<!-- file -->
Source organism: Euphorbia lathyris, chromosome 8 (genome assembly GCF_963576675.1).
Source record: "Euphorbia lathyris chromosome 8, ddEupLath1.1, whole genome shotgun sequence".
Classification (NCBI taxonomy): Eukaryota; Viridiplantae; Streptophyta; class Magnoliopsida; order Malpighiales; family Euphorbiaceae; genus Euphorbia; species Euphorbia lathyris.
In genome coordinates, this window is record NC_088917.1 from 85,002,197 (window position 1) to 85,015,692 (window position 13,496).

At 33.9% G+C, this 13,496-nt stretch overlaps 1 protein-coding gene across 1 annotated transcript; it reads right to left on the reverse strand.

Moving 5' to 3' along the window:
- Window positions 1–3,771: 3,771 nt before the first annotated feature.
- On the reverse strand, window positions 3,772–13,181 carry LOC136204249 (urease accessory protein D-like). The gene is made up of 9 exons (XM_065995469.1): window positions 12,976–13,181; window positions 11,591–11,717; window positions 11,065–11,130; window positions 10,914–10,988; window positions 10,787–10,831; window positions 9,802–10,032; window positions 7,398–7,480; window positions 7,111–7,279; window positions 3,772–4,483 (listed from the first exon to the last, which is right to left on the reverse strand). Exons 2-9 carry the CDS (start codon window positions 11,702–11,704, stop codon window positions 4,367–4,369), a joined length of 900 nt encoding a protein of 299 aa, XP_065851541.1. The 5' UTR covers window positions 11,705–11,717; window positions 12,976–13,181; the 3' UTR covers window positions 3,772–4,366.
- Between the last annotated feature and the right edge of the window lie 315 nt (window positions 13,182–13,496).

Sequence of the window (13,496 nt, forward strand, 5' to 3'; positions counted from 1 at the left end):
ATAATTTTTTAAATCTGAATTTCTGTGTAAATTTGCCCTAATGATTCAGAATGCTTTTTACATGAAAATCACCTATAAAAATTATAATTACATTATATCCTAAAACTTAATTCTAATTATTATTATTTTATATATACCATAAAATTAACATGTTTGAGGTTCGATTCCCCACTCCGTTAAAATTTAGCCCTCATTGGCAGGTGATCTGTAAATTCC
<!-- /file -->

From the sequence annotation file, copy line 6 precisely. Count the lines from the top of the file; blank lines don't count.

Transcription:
Moving 5' to 3' along the window: